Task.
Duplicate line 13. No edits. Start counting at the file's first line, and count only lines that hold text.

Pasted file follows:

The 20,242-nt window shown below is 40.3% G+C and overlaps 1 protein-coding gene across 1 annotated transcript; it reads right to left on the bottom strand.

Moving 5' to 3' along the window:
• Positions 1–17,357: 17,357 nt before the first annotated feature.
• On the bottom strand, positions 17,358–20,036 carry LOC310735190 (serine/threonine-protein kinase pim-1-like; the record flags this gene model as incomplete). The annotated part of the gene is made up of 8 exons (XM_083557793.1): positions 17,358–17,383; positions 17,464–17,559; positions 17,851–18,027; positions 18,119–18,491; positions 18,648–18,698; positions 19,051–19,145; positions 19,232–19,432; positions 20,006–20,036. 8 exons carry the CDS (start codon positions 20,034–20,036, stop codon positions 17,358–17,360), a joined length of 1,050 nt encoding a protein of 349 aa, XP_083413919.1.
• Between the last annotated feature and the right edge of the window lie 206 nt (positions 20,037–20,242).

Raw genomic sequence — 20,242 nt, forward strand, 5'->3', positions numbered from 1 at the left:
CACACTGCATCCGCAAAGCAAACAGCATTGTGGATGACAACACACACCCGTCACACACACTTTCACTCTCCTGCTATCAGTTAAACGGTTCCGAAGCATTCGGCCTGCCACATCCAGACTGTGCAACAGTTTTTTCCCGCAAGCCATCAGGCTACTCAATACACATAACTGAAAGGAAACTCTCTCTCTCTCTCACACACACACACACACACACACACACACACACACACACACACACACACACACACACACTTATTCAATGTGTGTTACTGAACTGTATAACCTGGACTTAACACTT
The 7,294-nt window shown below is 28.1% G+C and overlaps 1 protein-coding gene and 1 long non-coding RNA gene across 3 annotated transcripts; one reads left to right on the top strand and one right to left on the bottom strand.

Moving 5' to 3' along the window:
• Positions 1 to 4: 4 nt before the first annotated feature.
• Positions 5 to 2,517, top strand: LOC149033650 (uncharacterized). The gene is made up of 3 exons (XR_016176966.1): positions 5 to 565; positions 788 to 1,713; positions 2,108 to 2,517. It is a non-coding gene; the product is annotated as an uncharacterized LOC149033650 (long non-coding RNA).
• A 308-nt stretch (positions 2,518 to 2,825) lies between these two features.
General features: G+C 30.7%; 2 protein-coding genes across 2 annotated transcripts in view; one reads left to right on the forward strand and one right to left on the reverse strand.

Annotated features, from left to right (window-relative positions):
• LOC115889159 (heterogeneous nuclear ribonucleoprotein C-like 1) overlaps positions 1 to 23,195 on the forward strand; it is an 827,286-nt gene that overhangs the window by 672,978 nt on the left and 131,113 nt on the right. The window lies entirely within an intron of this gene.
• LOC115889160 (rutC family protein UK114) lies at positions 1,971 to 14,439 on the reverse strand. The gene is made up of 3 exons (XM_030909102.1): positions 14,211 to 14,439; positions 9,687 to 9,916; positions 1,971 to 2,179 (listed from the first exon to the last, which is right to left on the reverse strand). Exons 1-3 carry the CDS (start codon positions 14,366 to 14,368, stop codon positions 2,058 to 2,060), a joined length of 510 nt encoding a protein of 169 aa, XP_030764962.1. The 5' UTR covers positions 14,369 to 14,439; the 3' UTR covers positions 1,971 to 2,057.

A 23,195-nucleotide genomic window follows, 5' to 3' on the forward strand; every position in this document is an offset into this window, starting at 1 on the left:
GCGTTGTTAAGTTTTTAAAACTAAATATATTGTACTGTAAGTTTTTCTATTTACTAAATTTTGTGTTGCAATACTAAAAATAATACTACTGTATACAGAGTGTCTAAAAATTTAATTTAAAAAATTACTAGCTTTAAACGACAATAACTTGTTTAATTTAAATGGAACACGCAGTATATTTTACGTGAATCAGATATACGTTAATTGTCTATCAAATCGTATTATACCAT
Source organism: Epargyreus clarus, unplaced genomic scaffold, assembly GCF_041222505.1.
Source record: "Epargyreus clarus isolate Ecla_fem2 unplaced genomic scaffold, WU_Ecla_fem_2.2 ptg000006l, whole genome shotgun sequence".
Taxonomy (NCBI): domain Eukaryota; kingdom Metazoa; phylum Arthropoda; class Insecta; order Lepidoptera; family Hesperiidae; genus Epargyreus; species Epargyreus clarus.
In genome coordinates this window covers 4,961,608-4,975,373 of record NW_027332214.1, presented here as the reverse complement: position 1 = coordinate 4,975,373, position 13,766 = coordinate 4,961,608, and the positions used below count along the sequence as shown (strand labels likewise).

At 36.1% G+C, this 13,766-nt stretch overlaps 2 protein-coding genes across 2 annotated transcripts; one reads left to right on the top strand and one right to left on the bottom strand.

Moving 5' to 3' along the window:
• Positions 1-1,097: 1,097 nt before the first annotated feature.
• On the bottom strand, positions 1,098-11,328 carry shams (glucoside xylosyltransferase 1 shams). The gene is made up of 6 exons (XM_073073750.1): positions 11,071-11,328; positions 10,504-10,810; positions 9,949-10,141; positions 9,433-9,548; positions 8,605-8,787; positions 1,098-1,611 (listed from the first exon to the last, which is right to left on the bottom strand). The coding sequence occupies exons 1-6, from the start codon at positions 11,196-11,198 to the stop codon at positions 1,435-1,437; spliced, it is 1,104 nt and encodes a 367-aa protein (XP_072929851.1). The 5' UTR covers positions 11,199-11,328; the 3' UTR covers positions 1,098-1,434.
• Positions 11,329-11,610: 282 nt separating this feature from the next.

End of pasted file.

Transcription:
General features: G+C 30.7%; 2 protein-coding genes across 2 annotated transcripts in view; one reads left to right on the forward strand and one right to left on the reverse strand.